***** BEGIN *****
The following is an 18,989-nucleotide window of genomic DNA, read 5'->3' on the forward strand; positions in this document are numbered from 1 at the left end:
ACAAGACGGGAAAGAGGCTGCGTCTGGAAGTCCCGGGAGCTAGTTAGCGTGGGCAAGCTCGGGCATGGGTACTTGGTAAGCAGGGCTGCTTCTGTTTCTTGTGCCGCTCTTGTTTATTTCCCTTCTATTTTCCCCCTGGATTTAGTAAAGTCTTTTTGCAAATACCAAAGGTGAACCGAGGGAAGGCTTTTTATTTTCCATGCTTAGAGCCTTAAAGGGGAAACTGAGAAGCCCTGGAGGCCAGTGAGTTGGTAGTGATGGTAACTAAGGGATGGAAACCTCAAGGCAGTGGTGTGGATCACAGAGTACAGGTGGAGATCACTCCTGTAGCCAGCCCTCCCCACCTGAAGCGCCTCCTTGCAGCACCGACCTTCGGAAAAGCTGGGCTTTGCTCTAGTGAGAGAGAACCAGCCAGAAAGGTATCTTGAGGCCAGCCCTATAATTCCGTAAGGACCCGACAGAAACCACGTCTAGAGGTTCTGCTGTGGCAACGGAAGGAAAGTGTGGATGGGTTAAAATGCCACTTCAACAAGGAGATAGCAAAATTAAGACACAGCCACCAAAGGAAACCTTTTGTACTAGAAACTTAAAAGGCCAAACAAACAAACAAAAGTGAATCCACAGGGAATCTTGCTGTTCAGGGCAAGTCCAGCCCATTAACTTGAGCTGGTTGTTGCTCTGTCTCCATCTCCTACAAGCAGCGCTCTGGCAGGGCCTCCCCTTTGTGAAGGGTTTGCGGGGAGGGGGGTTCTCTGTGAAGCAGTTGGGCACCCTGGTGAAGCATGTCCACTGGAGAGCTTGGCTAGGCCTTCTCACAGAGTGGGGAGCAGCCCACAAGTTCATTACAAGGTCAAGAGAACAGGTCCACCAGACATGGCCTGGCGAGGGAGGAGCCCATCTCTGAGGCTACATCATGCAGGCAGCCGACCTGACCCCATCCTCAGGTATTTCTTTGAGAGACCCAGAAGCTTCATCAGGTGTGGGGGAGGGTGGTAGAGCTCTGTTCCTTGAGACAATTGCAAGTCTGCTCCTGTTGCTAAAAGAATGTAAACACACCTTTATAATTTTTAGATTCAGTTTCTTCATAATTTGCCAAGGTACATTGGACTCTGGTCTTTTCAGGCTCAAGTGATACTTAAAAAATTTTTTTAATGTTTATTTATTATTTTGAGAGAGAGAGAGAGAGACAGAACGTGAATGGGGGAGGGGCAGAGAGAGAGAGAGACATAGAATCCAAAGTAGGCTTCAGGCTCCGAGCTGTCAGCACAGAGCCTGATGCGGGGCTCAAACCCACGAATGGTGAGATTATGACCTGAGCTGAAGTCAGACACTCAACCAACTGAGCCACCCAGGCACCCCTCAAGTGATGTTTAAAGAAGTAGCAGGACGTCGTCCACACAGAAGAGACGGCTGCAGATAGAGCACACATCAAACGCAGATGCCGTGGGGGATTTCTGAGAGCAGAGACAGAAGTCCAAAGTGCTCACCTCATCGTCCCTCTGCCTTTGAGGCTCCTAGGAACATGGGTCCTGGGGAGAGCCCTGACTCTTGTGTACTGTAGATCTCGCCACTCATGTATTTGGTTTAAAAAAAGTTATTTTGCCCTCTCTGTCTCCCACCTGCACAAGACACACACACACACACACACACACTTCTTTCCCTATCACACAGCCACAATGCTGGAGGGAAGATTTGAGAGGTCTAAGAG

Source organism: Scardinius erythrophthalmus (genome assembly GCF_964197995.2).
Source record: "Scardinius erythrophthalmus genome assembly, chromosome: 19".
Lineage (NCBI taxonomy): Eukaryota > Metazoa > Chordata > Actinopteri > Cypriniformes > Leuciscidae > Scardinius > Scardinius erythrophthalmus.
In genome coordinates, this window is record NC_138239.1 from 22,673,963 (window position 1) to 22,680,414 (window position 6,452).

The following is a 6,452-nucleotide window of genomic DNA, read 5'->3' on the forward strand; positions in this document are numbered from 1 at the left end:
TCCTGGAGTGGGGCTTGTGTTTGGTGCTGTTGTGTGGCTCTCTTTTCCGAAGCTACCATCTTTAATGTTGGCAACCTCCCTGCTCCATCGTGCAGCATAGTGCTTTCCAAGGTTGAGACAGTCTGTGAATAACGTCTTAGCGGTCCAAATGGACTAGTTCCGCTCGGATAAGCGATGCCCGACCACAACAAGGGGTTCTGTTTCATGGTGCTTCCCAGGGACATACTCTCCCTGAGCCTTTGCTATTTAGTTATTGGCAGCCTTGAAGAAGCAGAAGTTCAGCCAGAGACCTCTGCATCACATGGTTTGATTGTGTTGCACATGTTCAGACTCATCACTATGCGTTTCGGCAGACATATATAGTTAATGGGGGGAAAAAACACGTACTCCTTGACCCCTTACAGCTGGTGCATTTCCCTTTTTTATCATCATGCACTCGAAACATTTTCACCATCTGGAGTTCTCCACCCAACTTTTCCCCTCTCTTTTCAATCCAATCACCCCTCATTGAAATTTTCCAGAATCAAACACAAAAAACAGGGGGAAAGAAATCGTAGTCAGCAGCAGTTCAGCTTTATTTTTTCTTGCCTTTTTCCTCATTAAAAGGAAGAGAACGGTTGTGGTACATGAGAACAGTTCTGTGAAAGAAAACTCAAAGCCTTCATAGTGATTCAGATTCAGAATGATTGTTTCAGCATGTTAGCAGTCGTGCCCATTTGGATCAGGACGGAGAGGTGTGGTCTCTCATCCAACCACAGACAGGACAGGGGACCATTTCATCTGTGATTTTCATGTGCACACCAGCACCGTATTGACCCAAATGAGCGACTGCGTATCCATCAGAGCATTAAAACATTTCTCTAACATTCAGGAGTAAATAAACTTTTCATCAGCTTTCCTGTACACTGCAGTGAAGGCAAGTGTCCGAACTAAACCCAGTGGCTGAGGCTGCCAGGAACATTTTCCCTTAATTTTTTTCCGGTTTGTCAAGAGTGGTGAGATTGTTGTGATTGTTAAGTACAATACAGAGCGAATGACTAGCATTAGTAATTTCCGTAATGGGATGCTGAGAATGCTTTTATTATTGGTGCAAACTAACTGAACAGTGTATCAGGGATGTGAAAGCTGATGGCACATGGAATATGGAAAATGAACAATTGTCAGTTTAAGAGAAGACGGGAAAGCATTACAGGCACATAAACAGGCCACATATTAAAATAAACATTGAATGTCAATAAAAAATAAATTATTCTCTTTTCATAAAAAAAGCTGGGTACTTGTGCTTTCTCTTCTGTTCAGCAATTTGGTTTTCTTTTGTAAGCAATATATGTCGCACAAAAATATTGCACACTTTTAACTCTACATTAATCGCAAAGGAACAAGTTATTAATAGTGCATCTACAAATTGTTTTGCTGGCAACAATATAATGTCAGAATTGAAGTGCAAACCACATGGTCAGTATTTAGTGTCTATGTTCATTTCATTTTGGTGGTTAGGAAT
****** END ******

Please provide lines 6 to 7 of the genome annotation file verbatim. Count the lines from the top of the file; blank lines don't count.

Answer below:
In genome coordinates, this window is record NC_138239.1 from 22,673,963 (window position 1) to 22,680,414 (window position 6,452).

The following is a 6,452-nucleotide window of genomic DNA, read 5'->3' on the forward strand; positions in this document are numbered from 1 at the left end: